I am distressed for thee, my brother Jonathan: very pleasant hast thou been unto me: thy love to me was wonderful, passing the love of women.

How are the mighty fallen, and the weapons of war perished!

Jeez. Have the Republicans really read this book?

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Monday, April 7, 2008

Antony, Cleopatra, and New York’s Most Charming Cabbie

A day off two weeks ago, and the frenetic crammed-in schedule that a day off can bring, led me to fling myself into a cab on Ninth Avenue after a badly-needed hair appointment. At rush hour. “40th and 7th, please,” I said. The cabbie responded, “40-eth?” “Four oh,” I replied.

The cabbie, who spoke English with the lilting accent of a French-colonized African nation, regaled me with a story about how the difference between “eth” and “ayth” cost him his first shot at the college exams when he first moved to the U.S. and missed his exam date, thinking the date was the 28th when it was the 20th.

I hit the “off” button on that little television screen in the back seat. That screen annoys me, along with that unnecessary screen in the elevators of corporate buildings, delivering news bits and factoids. Thirty seconds of downtime must be filled by news of Paris Hilton and definitions of obscure words we will never remember or use. Can we no longer talk to one another?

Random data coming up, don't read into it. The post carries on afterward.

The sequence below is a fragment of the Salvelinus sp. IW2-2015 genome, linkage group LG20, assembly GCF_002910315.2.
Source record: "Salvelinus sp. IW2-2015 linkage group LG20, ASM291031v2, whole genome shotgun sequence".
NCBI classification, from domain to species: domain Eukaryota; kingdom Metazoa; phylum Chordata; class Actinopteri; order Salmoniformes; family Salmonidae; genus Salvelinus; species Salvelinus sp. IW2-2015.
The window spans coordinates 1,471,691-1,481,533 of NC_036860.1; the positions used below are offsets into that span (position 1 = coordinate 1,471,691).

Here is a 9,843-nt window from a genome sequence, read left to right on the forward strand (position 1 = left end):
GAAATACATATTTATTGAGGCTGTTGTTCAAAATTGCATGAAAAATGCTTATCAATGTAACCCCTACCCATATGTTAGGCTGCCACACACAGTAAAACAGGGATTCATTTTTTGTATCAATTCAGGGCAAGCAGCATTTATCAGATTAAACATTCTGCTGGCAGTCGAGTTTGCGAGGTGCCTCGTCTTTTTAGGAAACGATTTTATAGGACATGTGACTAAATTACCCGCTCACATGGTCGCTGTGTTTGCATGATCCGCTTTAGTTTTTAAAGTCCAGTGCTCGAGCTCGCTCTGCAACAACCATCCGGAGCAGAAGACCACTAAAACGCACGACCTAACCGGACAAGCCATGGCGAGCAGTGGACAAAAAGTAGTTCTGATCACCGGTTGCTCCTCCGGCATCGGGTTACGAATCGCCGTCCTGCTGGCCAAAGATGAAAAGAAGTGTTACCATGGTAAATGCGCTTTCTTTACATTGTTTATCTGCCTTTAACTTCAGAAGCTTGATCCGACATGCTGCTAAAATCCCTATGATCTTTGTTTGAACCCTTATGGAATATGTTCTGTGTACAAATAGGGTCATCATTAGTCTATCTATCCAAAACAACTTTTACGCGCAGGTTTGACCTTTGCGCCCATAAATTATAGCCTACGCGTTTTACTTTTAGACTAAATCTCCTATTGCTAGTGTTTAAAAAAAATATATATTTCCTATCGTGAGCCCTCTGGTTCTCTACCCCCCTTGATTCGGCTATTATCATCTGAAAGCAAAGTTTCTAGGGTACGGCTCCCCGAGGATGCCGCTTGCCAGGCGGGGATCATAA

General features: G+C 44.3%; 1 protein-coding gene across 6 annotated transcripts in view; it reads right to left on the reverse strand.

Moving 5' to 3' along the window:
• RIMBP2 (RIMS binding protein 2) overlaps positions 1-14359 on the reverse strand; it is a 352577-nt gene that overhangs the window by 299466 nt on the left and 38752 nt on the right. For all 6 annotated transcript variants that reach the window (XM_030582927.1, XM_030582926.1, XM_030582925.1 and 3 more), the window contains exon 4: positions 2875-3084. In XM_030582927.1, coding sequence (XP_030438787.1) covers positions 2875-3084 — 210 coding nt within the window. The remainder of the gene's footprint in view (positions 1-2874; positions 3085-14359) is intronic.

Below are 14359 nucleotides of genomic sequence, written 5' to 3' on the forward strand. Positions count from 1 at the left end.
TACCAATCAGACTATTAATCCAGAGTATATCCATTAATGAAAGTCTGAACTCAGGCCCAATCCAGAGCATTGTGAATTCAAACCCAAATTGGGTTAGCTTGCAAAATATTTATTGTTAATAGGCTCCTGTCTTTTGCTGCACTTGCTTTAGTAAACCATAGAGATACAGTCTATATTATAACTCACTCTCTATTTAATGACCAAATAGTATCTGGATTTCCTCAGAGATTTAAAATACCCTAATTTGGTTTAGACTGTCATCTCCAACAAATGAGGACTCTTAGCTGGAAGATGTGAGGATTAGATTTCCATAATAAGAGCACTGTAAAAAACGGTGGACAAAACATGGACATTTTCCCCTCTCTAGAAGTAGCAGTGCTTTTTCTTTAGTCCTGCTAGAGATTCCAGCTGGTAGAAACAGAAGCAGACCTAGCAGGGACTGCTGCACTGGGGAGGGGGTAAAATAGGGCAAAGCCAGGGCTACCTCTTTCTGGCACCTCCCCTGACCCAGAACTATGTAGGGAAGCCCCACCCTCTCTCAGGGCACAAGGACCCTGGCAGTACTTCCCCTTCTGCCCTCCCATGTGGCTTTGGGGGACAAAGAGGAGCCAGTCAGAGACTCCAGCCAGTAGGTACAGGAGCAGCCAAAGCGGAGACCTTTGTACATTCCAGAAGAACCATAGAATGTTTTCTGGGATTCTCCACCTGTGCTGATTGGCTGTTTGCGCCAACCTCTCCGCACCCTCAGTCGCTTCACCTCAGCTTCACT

“What state are you from?” the cabbie asked.

“I am from Missouri,” I told him carefully. “That is in the middle of the country. By the Mississippi River.”

He was delighted. When he was a child, “in my country” (never named), they learned a song in school about a boy created by a famous writer from that part of the world.

“Mark Twain?” I suggested.

“Mark Twain! The boy was called `Tom Sawyer.’ We learned a song about Tom Sawyer.” He sang the song, in French, to me. Tom Sawyer was a boy, born on the banks of the Mississippi … that was as far as my French took me. It does no good, I have learned, to let French speakers know that you understand them. I have a good accent and know some colloquial phrases, but I have no daily practice, no experience in France and no meaningful vocabulary. Responding to the French only excites them into thinking I understand way more than I do. If I say something like “Are you lost?” or “you’re on the wrong train,” they happily shout “Tu parles francais?” and embrace me with misguided kisses. I have made the mistake of replying, “Je me débrouilles” which means, technically, something like “I get by,” but to a lonely Frenchman means “Mais oui, mon frère, I know clever little slang phrases in your language, please reply rapidly and with much panache.” So now I play dumb.

When we reached 40-eth and 7th, I paid the Tom Sawyer fan and asked, “Could I have 8 back?” “Hate?” he replied. “Huit,” I answered. “Oh, you speak French?” “Un peu, I said Americanly. “Oh, I wish this ride were longer!” he said.

Which is, I have to say, the nicest thing a cabbie has ever said to me.

After a snack on 40-eth and 7th, I went on with my friend to the Theatre for a New Audience’s production of Antony and Cleopatra which received, in my humble opinion, an unjustly harsh review in The New York Times.